Our study recruited participants who identified as having engaged in harmful behaviours that would have made their partner uneasy, uncomfortable or fearful.

Using hypothetical scenarios, our study participants wrote about how their story characters respond to everyday situations, detailing motives and technology-facilitated actions to monitor, stalk and non-consensually obtain and retain intimate images.

The most common emotion described within stories that triggers someone to use TAR is anger.

This anger ranges from mild to extreme depending on where the participant took the story but is often used to justify the use of TAR.

Other emotions and motivations frequently identified are fear, sadness, and suspicion – all of which were used as provocations to legitimise behaviours like snooping – for example, “[the character] finishes checking the phone for all the different apps that [their partner] can message on”.

The need for control in a relationship seems to be another common motivation, and some participants described their characters as inherently controlling people.

This was frequently mentioned and justified when a character says they are suspicious of their partner.

The most frequent TAR behaviours in the stories included snooping, social media checking, location tracking, misusing images and other files, as well as the use of spyware and tracking software.

Encouragingly, our work found there are avenues to interrupt and stop.

One participant said: “it would be better for me to hear the truth from [my partner] rather than reading the messages” and “…upon thinking more about it more thoroughly of how he values and respects [his partner’s] privacy, he understands that that’s not the right thing to do.”

Responsibility of tech developers

Our research suggests people can be deterred from engaging in TAR and abusive behaviours.

As many of us have experienced, technology developers often use persuasive technologies to encourage us to purchase products and change behaviours around things like exercise and eating habits.

Given this, these companies have the ability – arguably a responsibility – to play a role in protecting their end-users from other users’ abusive behaviours.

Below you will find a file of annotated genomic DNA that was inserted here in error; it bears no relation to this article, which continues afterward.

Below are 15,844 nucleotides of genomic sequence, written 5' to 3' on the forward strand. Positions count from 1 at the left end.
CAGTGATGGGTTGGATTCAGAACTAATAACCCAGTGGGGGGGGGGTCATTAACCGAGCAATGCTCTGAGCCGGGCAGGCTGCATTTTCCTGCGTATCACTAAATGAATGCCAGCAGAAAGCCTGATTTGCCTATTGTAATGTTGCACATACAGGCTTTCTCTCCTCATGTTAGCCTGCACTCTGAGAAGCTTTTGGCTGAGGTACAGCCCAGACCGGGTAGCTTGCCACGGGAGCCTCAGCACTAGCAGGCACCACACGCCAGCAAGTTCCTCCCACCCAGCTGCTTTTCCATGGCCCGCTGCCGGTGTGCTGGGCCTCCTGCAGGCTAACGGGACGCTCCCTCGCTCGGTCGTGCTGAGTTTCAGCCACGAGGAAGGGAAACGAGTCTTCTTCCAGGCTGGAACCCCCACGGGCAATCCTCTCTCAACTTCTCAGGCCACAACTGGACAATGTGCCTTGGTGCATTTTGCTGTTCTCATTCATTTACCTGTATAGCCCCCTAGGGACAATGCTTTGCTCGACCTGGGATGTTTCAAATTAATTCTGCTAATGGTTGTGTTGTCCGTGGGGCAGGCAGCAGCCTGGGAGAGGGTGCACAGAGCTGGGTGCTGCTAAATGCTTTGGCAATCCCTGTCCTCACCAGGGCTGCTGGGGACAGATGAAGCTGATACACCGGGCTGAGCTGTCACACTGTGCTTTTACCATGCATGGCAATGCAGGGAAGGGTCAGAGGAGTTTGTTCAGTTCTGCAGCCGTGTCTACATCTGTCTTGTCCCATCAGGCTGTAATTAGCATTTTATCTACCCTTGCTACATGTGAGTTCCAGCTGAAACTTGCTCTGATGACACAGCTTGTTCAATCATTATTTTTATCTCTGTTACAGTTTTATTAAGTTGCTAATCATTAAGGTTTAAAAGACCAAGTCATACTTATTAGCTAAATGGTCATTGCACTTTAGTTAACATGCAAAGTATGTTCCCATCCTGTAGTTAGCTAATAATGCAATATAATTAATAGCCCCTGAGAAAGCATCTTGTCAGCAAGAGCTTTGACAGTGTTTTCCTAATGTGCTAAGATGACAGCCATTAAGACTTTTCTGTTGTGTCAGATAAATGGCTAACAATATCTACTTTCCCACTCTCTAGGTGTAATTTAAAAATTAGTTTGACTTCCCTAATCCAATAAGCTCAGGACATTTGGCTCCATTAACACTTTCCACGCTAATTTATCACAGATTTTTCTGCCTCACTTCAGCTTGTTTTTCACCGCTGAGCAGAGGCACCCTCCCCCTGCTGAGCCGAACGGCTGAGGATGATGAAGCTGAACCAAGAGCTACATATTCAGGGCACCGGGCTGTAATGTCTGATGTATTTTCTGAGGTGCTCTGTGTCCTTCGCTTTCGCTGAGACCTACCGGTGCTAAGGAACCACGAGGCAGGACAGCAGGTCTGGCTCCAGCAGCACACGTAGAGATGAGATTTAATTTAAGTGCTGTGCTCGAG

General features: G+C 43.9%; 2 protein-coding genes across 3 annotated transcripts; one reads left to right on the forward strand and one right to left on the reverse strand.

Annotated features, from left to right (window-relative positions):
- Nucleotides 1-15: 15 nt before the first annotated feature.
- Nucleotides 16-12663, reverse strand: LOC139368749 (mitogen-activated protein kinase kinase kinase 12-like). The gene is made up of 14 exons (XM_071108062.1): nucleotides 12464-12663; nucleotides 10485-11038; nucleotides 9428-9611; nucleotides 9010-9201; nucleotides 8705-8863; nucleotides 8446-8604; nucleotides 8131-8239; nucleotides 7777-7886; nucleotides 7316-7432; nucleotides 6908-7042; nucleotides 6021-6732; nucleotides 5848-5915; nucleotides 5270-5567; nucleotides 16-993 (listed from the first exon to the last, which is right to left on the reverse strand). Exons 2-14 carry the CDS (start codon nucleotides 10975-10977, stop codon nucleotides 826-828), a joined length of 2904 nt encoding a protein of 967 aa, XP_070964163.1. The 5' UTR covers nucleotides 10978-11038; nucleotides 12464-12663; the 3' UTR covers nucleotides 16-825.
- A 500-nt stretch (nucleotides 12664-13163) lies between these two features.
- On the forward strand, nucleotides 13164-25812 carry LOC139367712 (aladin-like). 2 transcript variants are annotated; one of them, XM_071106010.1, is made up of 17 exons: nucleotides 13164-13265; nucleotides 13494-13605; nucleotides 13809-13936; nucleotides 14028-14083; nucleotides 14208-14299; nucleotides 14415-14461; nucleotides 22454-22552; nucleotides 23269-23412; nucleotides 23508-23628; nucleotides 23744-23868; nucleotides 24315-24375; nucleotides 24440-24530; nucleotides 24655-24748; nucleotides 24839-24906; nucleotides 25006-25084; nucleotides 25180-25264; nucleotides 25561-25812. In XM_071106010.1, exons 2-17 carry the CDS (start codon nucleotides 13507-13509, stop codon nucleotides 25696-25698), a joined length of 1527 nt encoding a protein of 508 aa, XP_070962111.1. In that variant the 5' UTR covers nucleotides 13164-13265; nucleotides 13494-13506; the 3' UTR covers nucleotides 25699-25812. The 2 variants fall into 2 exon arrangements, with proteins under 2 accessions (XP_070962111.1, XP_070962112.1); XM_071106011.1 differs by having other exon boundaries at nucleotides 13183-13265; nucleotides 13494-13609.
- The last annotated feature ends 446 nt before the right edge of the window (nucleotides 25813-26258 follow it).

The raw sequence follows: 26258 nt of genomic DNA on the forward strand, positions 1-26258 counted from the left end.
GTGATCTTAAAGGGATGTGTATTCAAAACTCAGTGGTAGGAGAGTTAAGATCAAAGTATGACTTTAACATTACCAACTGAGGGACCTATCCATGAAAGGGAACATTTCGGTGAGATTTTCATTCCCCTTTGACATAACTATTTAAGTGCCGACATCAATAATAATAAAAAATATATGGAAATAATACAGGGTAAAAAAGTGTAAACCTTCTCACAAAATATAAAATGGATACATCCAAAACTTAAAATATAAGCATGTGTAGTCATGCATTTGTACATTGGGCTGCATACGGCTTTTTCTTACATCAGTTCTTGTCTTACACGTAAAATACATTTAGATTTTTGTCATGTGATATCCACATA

We urge technology developers to consider how technology can be harnessed to detect and intervene in TAR.

Developing technologies that are capable of recognising, creating and presenting nudges or prompts when ‘red flags’ appear (like escalating or repeated visits to personal profiles) has real promise.

We also call on governments to embed content on TAR behaviours into education and awareness programs so the wider community can recognise and challenge TAR.

This knowledge will enable the technology industry to develop mechanisms to intervene, interrupt and prevent these harmful behaviours.

It will also inform important targeted responses from the technology sector.

Only by understanding the motivations of people who have used TAR – and getting big tech to play a role in protecting victim/survivors – can we prevent it from happening in the first place.

*Dr Renee Fiolet, Executive Dean (Strategic) Research Fellow, Centre for Quality and Patient Safety, Institute of Health Transformation, Faculty of Health, Deakin University. Dr Cynthia Brown, Safer Families Centre of Research Excellence, Faculty of Medicine, Dentistry and Health Sciences, University of Melbourne. Dr Dana McKay, Senior Lecturer, Innovative Interactive Technologies, School of Computing Technologies, RMIT. Bridget Harris, Associate Professor, Criminology and Deputy Director, Monash Gender and Family Violence Prevention Centre, Faculty of Arts, Monash University.

This article first appeared at pursuit.unimelb.edu.au